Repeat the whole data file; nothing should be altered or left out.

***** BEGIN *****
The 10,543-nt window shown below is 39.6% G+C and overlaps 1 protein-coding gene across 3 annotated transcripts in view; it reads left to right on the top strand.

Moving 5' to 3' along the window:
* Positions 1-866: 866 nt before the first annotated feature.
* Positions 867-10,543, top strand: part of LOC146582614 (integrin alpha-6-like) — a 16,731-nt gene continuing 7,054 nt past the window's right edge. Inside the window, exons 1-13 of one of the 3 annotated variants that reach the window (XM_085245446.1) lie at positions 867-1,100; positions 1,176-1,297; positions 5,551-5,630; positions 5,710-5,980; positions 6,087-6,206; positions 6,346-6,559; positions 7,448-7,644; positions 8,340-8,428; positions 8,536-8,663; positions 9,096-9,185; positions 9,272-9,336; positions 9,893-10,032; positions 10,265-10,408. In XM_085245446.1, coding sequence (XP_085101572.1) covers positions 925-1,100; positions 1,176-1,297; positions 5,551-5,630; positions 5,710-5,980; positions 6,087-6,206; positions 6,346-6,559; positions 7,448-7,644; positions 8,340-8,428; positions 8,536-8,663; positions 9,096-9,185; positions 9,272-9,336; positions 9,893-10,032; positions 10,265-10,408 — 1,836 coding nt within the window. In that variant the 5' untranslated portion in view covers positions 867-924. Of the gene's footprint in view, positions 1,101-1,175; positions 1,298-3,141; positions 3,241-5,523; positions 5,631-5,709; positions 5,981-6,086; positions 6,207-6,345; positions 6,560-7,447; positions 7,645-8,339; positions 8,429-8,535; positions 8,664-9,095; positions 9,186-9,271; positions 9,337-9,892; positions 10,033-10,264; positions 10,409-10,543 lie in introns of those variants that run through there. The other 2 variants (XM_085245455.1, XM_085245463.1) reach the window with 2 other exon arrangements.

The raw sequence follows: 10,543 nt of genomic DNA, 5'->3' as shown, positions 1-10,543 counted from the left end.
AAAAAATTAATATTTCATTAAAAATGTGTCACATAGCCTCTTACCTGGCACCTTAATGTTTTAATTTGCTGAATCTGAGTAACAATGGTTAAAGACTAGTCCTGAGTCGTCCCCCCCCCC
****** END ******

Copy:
The 10,543-nt window shown below is 39.6% G+C and overlaps 1 protein-coding gene across 3 annotated transcripts in view; it reads left to right on the top strand.

Moving 5' to 3' along the window:
* Positions 1-866: 866 nt before the first annotated feature.
* Positions 867-10,543, top strand: part of LOC146582614 (integrin alpha-6-like) — a 16,731-nt gene continuing 7,054 nt past the window's right edge. Inside the window, exons 1-13 of one of the 3 annotated variants that reach the window (XM_085245446.1) lie at positions 867-1,100; positions 1,176-1,297; positions 5,551-5,630; positions 5,710-5,980; positions 6,087-6,206; positions 6,346-6,559; positions 7,448-7,644; positions 8,340-8,428; positions 8,536-8,663; positions 9,096-9,185; positions 9,272-9,336; positions 9,893-10,032; positions 10,265-10,408. In XM_085245446.1, coding sequence (XP_085101572.1) covers positions 925-1,100; positions 1,176-1,297; positions 5,551-5,630; positions 5,710-5,980; positions 6,087-6,206; positions 6,346-6,559; positions 7,448-7,644; positions 8,340-8,428; positions 8,536-8,663; positions 9,096-9,185; positions 9,272-9,336; positions 9,893-10,032; positions 10,265-10,408 — 1,836 coding nt within the window. In that variant the 5' untranslated portion in view covers positions 867-924. Of the gene's footprint in view, positions 1,101-1,175; positions 1,298-3,141; positions 3,241-5,523; positions 5,631-5,709; positions 5,981-6,086; positions 6,207-6,345; positions 6,560-7,447; positions 7,645-8,339; positions 8,429-8,535; positions 8,664-9,095; positions 9,186-9,271; positions 9,337-9,892; positions 10,033-10,264; positions 10,409-10,543 lie in introns of those variants that run through there. The other 2 variants (XM_085245455.1, XM_085245463.1) reach the window with 2 other exon arrangements.

The raw sequence follows: 10,543 nt of genomic DNA, 5'->3' as shown, positions 1-10,543 counted from the left end.
AAAAAATTAATATTTCATTAAAAATGTGTCACATAGCCTCTTACCTGGCACCTTAATGTTTTAATTTGCTGAATCTGAGTAACAATGGTTAAAGACTAGTCCTGAGTCGTCCCCCCCCCC